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Insurance Carrier: Aetna/SRC
State: Maine

Consumer Complaint:

I was employed with Temp Force Service on or about Aug. 2008. I obtained insurance with Aetna/SRC approximately a week later. On November 7th, I was laid off from my job with TempForce, but still continued to pay my insurance premiums which were $49.70 paid every two weeks. In Nov., I was diagnosed with a lemon sized fibroid tumor that had to be removed. I reasearched a participating provider and scheduled the surgery for that December(the 10). I received one bill from St.Elizabeths Medical Center for $1.449.04. I called and explained that I was on UI and only receiving $182.00 a week. I was going to have trouble paying the bill. They refered me to The Mother Bernadine Community Service and they were able to pick up the bill in full. Subsequently, I received a bill for $5758.67 from Little Falls Hospital and when I called Aetna, they had informed me that I had exhausted all of my benefits. I also received a bill for $920.00 for the anesthesiologist andAetna did not touch this one. I called and asked about their (LFH) Comm.Program and filled out the forms, but was turned down because they said I did not go to a participating provider. I also got a letter saying they had dropped me.


Insurance Expert Answer:

We don't know what to say, other than to wish you a speedy and full recovery. The policies provided through temp agencies are typically low end, bottom of the barrel coverages, and strictly construed -- and there is no one at the employer who you might enlist to go to bat for you.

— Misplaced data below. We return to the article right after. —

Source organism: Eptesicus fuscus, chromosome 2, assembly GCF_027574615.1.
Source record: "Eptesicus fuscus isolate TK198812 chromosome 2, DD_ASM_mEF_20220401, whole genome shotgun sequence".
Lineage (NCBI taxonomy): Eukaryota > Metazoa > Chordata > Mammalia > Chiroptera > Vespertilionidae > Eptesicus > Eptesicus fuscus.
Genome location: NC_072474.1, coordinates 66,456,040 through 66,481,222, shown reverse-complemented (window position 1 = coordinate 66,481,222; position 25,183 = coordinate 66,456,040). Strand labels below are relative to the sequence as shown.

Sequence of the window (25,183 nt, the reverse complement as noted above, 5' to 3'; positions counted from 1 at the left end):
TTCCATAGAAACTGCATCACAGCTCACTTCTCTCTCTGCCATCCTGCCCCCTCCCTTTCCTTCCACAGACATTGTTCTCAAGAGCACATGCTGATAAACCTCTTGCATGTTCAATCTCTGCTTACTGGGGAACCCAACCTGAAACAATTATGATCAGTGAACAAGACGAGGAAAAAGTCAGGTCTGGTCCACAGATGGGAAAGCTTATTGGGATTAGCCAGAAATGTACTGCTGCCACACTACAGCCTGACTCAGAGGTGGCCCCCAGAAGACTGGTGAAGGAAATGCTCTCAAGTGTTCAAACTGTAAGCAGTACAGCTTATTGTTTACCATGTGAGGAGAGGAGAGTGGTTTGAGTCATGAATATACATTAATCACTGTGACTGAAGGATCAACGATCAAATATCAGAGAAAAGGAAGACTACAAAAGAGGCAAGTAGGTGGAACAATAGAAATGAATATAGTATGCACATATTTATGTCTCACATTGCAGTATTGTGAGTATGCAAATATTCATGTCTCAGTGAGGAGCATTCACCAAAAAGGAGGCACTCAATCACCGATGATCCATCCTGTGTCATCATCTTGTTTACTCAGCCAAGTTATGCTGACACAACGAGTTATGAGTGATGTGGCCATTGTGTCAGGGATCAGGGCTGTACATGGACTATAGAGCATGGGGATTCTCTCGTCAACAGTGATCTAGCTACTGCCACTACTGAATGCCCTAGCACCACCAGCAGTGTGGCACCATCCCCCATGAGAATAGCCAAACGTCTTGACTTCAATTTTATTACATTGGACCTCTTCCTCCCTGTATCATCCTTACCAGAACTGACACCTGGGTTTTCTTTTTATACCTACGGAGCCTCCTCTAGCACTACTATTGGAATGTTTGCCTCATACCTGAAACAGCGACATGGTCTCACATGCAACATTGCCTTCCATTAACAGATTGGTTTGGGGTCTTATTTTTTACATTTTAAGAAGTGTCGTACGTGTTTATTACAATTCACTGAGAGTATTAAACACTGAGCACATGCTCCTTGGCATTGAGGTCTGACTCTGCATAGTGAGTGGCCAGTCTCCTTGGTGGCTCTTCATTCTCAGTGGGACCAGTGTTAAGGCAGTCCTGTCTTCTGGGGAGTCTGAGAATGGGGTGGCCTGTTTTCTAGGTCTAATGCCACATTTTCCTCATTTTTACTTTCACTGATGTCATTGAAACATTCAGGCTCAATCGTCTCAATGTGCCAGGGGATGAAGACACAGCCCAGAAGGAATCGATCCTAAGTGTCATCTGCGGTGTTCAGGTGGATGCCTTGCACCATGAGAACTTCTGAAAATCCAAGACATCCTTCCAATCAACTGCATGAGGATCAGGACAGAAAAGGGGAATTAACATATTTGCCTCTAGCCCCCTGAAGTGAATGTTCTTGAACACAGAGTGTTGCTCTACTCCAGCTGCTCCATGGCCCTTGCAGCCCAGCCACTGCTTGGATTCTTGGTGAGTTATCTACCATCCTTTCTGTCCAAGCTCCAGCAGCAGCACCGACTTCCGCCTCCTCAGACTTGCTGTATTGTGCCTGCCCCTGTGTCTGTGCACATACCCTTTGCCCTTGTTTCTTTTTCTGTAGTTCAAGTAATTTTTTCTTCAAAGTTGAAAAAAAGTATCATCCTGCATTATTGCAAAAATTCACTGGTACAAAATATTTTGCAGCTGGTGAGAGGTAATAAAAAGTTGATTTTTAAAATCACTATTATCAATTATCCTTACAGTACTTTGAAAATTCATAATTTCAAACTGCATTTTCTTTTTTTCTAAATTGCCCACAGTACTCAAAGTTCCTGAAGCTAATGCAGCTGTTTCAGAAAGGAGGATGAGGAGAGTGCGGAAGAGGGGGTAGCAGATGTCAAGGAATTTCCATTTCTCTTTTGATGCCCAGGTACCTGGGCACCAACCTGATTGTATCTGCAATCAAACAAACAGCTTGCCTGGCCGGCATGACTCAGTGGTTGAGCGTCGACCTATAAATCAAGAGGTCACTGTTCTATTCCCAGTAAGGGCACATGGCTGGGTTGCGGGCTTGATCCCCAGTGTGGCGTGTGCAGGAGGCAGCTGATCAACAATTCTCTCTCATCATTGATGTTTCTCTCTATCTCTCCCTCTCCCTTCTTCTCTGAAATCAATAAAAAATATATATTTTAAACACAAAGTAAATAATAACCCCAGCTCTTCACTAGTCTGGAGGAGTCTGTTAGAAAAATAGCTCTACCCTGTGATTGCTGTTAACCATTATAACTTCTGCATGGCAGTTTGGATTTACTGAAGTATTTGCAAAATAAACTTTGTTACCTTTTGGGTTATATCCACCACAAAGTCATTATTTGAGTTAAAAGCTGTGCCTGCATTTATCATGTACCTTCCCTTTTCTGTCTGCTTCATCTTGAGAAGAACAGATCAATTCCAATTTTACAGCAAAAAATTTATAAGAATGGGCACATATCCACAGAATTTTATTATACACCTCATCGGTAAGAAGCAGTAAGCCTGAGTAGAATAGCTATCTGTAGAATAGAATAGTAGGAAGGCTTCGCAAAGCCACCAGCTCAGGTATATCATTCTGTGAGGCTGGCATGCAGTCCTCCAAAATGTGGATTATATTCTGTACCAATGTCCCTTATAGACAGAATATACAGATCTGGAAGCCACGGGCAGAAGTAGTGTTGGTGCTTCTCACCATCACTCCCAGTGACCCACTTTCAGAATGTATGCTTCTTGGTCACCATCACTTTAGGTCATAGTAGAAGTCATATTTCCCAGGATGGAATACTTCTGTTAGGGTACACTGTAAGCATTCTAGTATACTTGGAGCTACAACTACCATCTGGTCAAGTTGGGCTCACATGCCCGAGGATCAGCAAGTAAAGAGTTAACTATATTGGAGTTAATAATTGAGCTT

As a private employer-sponsored health plan, they are covered by a federal law known as ERISA, which means that any appeals from claim denials must be made on a timely basis, through the insurance company's appeals mechanism, and appeal rights are very limited.

If you go out of network, and the policy permits them to deny coverage, they will deny the claim to the extent the policy pemits them to do so, even if you'd and they'd have benefitted from what you did to save money. But don't take their word for anything and don't deal with the clerks at the call center.

Read the policy carefully, and if you think the policy wording provides the doctor should be covered, send a polite letter to the VP for Claims and demonstrate why the policy wording provides coverage.